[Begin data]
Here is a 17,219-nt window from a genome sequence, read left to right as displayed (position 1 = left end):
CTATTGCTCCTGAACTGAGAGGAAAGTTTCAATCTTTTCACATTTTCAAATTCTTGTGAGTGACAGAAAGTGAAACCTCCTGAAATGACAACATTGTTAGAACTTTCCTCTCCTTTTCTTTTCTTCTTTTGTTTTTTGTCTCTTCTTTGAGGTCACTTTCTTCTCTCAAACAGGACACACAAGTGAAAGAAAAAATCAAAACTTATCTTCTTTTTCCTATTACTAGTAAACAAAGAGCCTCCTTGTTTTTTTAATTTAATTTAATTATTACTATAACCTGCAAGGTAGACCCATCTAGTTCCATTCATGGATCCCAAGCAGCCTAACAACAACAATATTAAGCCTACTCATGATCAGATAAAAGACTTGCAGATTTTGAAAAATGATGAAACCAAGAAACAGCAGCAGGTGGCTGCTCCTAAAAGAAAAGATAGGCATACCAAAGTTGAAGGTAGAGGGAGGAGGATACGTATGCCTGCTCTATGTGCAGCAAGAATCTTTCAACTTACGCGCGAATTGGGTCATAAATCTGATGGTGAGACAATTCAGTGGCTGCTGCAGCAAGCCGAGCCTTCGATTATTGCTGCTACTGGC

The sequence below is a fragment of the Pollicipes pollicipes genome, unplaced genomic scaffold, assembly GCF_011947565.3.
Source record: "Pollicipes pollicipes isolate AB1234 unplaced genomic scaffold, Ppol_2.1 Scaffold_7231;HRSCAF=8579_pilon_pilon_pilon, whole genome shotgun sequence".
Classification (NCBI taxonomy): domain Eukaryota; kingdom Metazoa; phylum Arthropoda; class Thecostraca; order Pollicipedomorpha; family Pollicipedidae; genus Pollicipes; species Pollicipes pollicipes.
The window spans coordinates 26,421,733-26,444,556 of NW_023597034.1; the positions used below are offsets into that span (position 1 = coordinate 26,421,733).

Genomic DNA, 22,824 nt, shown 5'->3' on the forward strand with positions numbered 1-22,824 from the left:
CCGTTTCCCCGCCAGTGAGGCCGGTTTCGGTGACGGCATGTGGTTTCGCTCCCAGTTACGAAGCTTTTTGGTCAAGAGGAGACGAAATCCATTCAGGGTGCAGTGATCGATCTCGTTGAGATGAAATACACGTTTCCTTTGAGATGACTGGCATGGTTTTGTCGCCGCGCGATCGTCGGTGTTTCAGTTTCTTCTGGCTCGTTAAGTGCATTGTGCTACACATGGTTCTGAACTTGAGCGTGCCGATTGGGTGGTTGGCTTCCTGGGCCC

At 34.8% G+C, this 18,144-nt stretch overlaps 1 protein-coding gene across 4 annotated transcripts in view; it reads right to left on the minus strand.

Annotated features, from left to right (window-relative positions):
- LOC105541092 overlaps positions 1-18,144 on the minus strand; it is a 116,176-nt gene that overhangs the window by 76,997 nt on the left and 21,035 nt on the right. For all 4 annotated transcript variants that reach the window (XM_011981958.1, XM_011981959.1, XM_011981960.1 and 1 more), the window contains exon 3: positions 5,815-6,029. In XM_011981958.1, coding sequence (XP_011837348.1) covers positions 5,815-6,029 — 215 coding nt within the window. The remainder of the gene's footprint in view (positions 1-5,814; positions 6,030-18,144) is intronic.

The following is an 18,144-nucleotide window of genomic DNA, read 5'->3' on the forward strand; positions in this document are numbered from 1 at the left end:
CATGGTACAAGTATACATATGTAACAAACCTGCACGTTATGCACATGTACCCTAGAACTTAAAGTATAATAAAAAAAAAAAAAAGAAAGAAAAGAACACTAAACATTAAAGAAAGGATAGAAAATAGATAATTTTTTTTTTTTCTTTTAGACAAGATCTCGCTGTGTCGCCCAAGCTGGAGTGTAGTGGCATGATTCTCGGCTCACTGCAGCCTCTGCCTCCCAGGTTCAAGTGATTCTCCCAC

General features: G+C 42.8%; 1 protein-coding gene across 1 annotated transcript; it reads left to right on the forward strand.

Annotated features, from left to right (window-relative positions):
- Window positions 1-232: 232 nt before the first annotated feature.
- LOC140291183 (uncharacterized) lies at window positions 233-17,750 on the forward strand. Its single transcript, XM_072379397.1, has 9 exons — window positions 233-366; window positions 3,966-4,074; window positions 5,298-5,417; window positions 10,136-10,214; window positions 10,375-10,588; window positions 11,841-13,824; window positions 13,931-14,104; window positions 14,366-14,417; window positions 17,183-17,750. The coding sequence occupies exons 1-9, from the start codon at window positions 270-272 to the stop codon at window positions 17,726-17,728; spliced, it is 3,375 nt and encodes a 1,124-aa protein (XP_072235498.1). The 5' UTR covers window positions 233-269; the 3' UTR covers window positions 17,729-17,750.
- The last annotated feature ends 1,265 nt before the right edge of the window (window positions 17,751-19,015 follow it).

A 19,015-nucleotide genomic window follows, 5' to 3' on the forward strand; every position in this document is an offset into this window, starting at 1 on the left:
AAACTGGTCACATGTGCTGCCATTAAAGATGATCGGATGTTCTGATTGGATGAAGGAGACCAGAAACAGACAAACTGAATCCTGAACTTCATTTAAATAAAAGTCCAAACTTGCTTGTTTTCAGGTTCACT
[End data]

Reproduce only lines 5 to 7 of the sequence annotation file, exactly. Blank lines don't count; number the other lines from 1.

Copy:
Classification (NCBI taxonomy): domain Eukaryota; kingdom Metazoa; phylum Arthropoda; class Thecostraca; order Pollicipedomorpha; family Pollicipedidae; genus Pollicipes; species Pollicipes pollicipes.
The window spans coordinates 26,421,733-26,444,556 of NW_023597034.1; the positions used below are offsets into that span (position 1 = coordinate 26,421,733).

Genomic DNA, 22,824 nt, shown 5'->3' on the forward strand with positions numbered 1-22,824 from the left: